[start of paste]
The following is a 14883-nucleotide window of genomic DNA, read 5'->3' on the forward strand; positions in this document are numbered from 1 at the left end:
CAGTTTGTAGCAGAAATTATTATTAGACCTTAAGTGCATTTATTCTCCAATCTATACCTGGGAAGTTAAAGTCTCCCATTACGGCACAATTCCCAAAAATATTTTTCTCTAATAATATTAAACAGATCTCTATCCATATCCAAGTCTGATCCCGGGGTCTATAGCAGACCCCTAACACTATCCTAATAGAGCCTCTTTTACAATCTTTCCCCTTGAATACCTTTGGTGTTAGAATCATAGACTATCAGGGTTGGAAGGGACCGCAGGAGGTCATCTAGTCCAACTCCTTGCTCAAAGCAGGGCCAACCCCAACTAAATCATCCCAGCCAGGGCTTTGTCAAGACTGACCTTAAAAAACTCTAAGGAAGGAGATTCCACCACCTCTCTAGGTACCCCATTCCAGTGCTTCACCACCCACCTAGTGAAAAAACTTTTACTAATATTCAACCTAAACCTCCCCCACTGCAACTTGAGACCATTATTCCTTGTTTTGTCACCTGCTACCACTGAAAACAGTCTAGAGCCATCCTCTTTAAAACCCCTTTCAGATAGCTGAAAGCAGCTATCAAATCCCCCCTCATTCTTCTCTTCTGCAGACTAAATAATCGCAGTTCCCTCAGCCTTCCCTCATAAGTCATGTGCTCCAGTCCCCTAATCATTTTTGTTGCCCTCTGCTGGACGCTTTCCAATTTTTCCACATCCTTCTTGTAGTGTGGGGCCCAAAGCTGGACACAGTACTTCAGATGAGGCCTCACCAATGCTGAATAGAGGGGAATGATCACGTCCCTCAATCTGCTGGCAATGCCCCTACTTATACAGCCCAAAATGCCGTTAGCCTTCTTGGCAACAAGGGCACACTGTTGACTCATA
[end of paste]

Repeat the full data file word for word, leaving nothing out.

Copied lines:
The following is a 14883-nucleotide window of genomic DNA, read 5'->3' on the forward strand; positions in this document are numbered from 1 at the left end:
CAGTTTGTAGCAGAAATTATTATTAGACCTTAAGTGCATTTATTCTCCAATCTATACCTGGGAAGTTAAAGTCTCCCATTACGGCACAATTCCCAAAAATATTTTTCTCTAATAATATTAAACAGATCTCTATCCATATCCAAGTCTGATCCCGGGGTCTATAGCAGACCCCTAACACTATCCTAATAGAGCCTCTTTTACAATCTTTCCCCTTGAATACCTTTGGTGTTAGAATCATAGACTATCAGGGTTGGAAGGGACCGCAGGAGGTCATCTAGTCCAACTCCTTGCTCAAAGCAGGGCCAACCCCAACTAAATCATCCCAGCCAGGGCTTTGTCAAGACTGACCTTAAAAAACTCTAAGGAAGGAGATTCCACCACCTCTCTAGGTACCCCATTCCAGTGCTTCACCACCCACCTAGTGAAAAAACTTTTACTAATATTCAACCTAAACCTCCCCCACTGCAACTTGAGACCATTATTCCTTGTTTTGTCACCTGCTACCACTGAAAACAGTCTAGAGCCATCCTCTTTAAAACCCCTTTCAGATAGCTGAAAGCAGCTATCAAATCCCCCCTCATTCTTCTCTTCTGCAGACTAAATAATCGCAGTTCCCTCAGCCTTCCCTCATAAGTCATGTGCTCCAGTCCCCTAATCATTTTTGTTGCCCTCTGCTGGACGCTTTCCAATTTTTCCACATCCTTCTTGTAGTGTGGGGCCCAAAGCTGGACACAGTACTTCAGATGAGGCCTCACCAATGCTGAATAGAGGGGAATGATCACGTCCCTCAATCTGCTGGCAATGCCCCTACTTATACAGCCCAAAATGCCGTTAGCCTTCTTGGCAACAAGGGCACACTGTTGACTCATA